Example: It takes 10 minutes to preheat the piping, followed by 30 minutes of steam to the radiators. In this case, 25% of the 40 minute overall cycle is "lost". If the boiler is rated 80% efficient, then the true overall efficiency relative to the fuel input is 60% (75% of 80%)

There's a balance point, and it depends on the characteristics of each individual system, where the ratio of preheat time to heating cycle time is lowest. My own experience suggests a preheat to heating cycle ratio of 12.5% to 20% at design temperature, with an outdoor reset system. In swing season, overall efficiency plummets because there's much more time between cycles, with a corresponding increase in preheat times and decrease in heating cycle times.

However you have your system set up, it really comes down to two factors, one objective and the other subjective. How much does it cost ($/btu/degree day/sq ft) and what's the perceived comfort level in the home.

Midco LNB-250 modulating burner firing pics

@ March 9, 2014 10:40 AM in Midco LNB-250 modulating burner firing pics

The Midco guys asked me to take some pictures of the LNB-250 burner from low to high fire. Thought I'd share them here too

Wiring Diagram

@ March 9, 2014 7:55 AM in Thermostats (Honeywell and EcoBee)

Here's a generic wiring diagram. You'll need to adapt it to your particular ignition control. For instance the Honeywell R7184 has a 24 VAC connection so you don't need a separate transformer.

Help or Hurt?

@ March 8, 2014 7:49 AM in For all you steam heads out there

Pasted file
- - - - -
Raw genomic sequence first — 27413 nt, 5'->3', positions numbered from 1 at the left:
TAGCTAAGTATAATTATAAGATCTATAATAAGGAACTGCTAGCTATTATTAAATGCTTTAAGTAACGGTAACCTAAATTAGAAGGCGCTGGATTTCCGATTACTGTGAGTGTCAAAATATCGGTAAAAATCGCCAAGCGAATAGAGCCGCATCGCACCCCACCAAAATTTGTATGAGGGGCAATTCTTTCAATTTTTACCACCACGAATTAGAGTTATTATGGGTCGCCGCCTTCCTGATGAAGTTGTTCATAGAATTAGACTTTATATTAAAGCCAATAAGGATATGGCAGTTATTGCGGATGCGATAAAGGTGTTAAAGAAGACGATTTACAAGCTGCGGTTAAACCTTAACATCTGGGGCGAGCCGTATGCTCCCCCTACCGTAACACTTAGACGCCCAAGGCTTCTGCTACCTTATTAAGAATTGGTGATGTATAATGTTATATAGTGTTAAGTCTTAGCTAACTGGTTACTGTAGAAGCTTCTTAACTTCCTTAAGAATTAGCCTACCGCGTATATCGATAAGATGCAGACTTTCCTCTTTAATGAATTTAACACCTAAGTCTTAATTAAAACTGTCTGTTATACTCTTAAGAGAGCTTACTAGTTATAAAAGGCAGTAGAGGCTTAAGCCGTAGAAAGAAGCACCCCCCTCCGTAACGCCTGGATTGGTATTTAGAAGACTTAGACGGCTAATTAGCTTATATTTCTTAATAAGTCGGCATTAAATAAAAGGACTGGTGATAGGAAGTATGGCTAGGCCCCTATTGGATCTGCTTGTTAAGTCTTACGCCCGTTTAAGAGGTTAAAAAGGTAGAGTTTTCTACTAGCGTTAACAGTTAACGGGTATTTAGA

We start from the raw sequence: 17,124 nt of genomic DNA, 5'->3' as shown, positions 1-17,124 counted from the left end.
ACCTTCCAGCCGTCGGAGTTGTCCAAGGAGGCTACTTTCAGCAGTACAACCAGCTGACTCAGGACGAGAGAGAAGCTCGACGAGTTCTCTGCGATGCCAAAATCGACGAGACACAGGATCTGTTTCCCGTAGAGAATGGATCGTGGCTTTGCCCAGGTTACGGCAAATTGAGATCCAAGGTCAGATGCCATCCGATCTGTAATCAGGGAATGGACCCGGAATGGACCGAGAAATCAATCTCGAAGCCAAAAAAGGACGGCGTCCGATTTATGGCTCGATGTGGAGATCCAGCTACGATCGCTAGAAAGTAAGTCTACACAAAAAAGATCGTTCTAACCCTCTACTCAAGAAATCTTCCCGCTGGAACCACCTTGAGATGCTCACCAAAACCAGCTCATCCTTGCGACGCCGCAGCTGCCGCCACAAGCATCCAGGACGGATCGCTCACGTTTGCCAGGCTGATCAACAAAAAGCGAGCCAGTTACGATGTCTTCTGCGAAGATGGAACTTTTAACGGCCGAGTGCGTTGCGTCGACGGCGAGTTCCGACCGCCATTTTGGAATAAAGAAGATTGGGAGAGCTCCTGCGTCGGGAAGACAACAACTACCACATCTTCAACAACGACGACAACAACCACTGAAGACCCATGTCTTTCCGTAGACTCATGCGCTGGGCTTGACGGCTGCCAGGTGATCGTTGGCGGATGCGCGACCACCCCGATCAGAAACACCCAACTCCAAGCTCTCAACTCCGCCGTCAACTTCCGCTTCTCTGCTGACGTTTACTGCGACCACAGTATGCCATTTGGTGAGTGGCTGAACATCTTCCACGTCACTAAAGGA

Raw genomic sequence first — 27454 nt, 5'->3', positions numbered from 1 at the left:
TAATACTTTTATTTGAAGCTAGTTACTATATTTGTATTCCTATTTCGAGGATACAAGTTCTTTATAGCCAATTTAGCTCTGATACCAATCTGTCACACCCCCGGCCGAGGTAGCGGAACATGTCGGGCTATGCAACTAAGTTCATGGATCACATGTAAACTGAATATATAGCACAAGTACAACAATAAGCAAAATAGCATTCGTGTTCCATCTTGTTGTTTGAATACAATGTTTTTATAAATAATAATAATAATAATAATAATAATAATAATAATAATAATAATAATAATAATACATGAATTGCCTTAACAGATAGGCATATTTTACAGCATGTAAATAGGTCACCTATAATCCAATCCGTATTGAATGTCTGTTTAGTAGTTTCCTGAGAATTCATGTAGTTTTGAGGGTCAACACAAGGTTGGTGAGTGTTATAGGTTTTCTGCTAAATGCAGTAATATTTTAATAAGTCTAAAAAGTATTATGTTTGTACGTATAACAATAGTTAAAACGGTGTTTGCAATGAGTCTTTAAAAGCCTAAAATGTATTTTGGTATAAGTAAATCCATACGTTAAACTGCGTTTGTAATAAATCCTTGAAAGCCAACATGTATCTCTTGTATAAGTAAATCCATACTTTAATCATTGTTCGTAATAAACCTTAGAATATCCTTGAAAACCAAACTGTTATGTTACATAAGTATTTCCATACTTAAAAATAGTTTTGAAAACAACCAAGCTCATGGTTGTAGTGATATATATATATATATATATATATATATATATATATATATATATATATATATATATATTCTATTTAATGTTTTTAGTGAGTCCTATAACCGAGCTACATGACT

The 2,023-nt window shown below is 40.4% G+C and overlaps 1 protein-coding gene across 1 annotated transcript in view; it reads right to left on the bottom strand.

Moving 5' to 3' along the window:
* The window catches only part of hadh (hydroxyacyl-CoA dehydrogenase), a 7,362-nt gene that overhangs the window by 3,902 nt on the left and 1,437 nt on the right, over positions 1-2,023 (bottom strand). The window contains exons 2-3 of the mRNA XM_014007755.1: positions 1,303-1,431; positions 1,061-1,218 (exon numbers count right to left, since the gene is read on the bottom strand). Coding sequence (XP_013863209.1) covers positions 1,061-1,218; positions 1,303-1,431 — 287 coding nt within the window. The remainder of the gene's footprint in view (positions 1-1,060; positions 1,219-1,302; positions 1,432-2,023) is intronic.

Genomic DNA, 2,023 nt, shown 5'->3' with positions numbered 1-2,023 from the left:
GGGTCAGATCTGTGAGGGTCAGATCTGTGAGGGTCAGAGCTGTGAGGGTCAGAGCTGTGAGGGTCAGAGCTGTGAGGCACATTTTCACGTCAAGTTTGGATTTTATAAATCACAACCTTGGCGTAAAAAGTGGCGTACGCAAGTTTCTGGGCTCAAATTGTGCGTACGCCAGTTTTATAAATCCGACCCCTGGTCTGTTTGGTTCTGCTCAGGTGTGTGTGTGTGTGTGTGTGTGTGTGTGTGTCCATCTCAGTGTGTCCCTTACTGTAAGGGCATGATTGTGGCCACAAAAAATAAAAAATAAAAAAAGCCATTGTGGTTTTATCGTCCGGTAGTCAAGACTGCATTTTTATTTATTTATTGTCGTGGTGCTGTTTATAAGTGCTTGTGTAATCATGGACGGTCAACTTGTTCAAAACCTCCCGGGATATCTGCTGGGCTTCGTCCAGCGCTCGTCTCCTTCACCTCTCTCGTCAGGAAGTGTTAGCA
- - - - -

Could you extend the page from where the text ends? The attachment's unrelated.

It's hard to tell from the video if they were trying to help the homeowner or screw them over.

Time Delay Relay

@ March 7, 2014 1:42 PM in Thermostats (Honeywell and EcoBee)

Assuming you'll be switching 24 vac through pressure switch, use a Schneider Electric model TDR-SOXP-24. Mouser and Allied Electronics carry them.


@ March 1, 2014 8:17 AM in Pickup factor. Help me understand

There's something useful in every steam heating related publication from the University of Illinois Engineering Experiment Station. Their in-depth studies of the effects of radiator enclosures are particularly fascinating.

I wonder when the last time a scientific study was conducted on anything related to steam heating.

Test subject

@ February 16, 2014 8:15 AM in Kickstart THIS!

That's great, ChrisJ, thanks. I'll put you on the list of potential beta testers.

Hot Water

@ February 16, 2014 7:18 AM in Kickstart THIS!

It could, but there's a much wider selection of ODR systems out there for hot water, so it's probably not worthwhile to try to compete in that market space.


@ February 15, 2014 8:16 PM in Kickstart THIS!

The outdoor reset controls currently available for steam are targeted towards commercial and multi-family buildings rather than the residential market. They're a bit pricey for the individual homeowner.